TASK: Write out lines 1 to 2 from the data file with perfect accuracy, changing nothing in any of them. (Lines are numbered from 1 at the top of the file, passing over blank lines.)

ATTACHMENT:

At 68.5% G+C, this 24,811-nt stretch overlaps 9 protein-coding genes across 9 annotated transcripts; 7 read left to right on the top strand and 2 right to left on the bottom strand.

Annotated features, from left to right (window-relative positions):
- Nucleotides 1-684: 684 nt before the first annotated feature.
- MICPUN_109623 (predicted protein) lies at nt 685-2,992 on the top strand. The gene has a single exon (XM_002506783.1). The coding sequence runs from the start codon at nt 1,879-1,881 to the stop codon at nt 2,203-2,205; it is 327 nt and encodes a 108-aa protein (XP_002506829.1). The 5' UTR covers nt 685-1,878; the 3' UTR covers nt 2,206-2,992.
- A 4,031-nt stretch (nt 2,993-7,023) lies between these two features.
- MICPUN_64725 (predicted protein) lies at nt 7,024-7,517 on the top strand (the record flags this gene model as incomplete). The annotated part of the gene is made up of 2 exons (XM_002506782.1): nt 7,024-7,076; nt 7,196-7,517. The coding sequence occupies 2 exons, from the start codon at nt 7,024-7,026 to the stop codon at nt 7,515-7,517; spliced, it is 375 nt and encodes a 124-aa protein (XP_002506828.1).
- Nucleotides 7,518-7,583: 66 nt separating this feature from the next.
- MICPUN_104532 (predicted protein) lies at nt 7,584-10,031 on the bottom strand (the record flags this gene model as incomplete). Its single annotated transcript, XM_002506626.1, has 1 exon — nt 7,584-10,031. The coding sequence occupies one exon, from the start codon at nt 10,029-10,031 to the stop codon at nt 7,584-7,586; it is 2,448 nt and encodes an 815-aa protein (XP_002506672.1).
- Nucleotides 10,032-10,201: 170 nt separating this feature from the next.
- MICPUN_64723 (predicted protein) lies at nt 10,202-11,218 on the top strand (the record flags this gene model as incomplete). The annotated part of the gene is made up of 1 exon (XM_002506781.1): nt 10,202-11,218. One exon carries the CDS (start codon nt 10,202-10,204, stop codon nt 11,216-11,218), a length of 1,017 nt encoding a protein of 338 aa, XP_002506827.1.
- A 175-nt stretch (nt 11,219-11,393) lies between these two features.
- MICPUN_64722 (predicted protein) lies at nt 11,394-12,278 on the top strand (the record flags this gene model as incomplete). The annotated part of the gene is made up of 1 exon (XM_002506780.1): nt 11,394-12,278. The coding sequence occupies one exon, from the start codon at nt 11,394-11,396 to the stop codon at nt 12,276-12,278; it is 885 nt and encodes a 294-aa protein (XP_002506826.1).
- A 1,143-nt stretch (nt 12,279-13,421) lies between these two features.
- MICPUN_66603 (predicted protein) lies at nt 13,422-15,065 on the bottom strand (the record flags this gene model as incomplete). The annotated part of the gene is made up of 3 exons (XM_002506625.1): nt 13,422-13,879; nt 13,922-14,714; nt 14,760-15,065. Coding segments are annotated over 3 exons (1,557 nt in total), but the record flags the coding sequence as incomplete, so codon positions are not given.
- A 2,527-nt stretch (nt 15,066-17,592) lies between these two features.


At 68.5% G+C, this 24,811-nt stretch overlaps 9 protein-coding genes across 9 annotated transcripts; 7 read left to right on the top strand and 2 right to left on the bottom strand.

Annotated features, from left to right (window-relative positions):